In response to the recent calls for Chief Diversity Officer (CDO) Rhonda Brown’s resignation, an unaffiliated group of students organized a week-long campaign to highlight traditionally marginalized students’ voices. The campaign, titled Ask Rhonda: Accountability Series, tabled on the academic quad April 9–13 during lunch hours and culminated in a discussion event April 13 at 4 p.m., where students came together to discuss common concerns. Brown said that she was not invited to the event. The event’s purpose, according to its Facebook page, was to record and share the ways in which students feel they have been let down by the offices at Occidental College.
Each day highlighted a different community of traditionally marginalized individuals and attempted to include voices from each category. Identities include students of color (including international students), disabled students (including students with mental health concerns), low-income students, first-generation students and LGBTQIA+ students. According to the campaign’s Facebook page, the groups were not exclusive and were based on personal identity.
Each day, from noon–1:30 p.m., student leaders sat on a bench on the quad, identified by a handmade colorful poster publicizing the event. Fliers posted around areas on campus also publicized the event. The campaign’s Instagram account published photos taken throughout the week with the hashtag #Ask Rhonda.
Brown said she saw most of the Instagram posts and commented that many of them contained inaccuracies. One Instagram post questioned why the Intercultural Community Center (ICC) was undergoing a name change. According to Brown, the ICC’s name will not be changed. She said that she welcomes a dialogue about student concerns on campus.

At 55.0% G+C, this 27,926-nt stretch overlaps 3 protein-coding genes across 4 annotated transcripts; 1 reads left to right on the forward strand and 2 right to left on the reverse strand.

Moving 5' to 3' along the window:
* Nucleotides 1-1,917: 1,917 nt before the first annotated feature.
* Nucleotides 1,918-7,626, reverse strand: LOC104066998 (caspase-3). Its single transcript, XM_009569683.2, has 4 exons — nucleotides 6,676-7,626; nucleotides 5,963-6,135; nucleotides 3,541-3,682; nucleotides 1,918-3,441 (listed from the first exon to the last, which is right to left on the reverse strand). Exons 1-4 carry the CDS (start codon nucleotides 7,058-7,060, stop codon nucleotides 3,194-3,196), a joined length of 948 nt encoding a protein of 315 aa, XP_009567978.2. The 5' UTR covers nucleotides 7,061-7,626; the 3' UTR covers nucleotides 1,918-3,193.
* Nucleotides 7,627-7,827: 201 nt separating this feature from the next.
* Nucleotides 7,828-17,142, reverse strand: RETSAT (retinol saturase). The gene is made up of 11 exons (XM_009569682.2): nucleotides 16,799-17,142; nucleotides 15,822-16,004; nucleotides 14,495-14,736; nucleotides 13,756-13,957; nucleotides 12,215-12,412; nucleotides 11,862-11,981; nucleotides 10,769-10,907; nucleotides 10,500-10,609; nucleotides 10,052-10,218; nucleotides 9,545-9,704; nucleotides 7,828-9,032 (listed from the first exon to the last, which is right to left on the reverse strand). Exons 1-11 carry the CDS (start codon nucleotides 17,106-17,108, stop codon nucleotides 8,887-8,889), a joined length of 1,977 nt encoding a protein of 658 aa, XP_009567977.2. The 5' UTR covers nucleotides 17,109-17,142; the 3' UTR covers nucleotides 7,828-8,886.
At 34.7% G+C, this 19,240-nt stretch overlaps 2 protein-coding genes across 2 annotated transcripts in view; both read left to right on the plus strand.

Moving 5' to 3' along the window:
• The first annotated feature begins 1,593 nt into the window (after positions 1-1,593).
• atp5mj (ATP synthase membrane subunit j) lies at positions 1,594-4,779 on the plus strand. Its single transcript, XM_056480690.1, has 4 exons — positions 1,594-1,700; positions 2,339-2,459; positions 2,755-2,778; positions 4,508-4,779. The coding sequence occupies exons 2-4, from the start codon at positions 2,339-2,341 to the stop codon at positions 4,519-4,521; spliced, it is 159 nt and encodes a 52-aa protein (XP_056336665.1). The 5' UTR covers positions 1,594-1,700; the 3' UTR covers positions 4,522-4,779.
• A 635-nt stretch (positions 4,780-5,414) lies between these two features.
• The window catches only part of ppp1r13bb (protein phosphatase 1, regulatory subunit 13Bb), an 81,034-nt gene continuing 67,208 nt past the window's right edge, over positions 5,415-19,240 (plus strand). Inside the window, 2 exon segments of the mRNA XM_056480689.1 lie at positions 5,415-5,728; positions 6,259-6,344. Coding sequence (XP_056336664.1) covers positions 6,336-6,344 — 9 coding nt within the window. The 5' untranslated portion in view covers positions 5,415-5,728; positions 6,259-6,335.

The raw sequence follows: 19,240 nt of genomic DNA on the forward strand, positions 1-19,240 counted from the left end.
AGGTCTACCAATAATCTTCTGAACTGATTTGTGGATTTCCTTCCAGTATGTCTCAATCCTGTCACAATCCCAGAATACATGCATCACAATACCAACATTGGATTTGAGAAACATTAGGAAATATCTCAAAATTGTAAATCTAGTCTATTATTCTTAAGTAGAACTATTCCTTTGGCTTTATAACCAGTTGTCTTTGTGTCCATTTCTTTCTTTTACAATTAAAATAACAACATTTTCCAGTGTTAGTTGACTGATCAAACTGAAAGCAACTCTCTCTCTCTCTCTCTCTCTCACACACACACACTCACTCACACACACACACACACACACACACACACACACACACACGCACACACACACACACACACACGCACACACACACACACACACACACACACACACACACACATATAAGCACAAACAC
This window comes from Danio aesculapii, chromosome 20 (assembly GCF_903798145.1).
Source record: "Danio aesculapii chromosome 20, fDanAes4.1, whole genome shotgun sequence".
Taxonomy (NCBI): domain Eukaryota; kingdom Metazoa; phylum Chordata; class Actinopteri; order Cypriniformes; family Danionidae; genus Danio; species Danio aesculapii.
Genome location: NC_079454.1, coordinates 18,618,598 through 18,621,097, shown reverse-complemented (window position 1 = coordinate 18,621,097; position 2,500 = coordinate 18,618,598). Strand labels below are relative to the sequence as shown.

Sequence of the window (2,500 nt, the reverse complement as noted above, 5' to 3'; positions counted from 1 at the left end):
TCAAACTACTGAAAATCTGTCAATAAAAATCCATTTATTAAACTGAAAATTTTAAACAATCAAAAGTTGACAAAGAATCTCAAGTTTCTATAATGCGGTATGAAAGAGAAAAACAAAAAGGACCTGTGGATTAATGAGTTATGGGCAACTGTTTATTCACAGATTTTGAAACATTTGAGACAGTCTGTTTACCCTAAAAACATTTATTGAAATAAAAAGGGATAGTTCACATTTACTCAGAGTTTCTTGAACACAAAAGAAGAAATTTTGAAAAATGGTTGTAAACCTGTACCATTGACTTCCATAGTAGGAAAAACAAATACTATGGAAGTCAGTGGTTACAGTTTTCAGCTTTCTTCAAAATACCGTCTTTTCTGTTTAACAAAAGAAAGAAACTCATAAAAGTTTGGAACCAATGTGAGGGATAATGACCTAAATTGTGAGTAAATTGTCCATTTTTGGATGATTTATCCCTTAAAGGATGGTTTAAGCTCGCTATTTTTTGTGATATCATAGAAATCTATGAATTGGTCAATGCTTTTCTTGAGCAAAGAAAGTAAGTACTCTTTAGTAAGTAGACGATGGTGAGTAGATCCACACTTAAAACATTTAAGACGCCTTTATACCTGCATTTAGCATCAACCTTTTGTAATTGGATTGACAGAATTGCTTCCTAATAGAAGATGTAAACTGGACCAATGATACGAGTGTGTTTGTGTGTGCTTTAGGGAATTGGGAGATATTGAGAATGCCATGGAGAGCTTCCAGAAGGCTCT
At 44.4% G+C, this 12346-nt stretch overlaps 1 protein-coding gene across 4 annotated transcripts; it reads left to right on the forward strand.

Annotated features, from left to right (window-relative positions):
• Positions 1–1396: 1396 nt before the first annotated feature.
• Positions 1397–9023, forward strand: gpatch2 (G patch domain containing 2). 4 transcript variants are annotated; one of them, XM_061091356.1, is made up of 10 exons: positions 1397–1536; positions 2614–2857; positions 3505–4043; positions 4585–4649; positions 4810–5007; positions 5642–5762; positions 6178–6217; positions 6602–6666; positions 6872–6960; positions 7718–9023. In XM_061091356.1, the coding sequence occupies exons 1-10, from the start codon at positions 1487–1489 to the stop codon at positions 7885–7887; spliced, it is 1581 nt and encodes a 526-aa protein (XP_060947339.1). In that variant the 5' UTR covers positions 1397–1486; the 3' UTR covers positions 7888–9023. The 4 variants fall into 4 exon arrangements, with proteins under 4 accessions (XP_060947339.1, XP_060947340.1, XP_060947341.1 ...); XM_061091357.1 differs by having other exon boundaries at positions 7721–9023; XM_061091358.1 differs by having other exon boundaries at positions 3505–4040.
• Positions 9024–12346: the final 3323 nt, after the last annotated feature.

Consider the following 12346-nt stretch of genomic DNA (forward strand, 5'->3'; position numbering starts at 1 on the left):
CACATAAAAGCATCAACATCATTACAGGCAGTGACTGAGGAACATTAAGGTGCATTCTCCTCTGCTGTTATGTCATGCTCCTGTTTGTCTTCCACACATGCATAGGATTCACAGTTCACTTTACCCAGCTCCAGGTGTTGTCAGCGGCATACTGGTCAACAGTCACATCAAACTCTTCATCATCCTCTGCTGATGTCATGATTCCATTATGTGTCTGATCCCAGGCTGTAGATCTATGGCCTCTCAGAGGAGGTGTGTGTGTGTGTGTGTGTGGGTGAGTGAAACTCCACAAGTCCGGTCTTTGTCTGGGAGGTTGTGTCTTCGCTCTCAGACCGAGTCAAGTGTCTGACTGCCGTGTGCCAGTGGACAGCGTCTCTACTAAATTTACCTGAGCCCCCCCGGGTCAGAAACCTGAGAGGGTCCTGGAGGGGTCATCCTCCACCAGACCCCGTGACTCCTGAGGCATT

“If there are issues out there about what I’ve done or how I do things, then I think students can certainly email me or make an appointment, and I am certainly happy to have a conversation about it,” Brown said.
Carol Beckett (sophomore) was featured in an Instagram post April 9, in which she asked Rhonda Brown what the ICC was. Beckett said that she hopes to learn more information about different spaces on campus and that the campaign allowed the opportunity for both education and reflection.
“I didn’t realize the ICC was supposed to have such a presence on campus,” Beckett said. “So that’s why I wanted to get involved.”
Beckett said after taking part in the campaign she was more aware of the number of issues between the administration and student body, specifically noting the lack of support systems for both people of color (POC) and queer POC.
According to Ricardo Parada (senior), he participated in the event because he felt that the campaign promoted dialogue and institutional memory.
“It is crucial that younger students know what resources used to be present on campus previously,” Parada said via email.
Ilya Hora (first year) said she was approached on the quad to take a photo for the campaign to be featured on Instagram. She agreed to do so but said she felt used by the circumstances. Hora said she did not know the name of the person who took her picture at the time of the event.
“I found out, after they did it, that they did it because I was a person of color,” Hora said. “They didn’t tell me it until after so personally I felt that I was profiled.”
According to Hora, she did not know much about the reasons behind the campaign but was interested in learning more in order to potentially get involved again in the future. Hora said she did not choose the question she was publicized with and was told to look angry in the photo.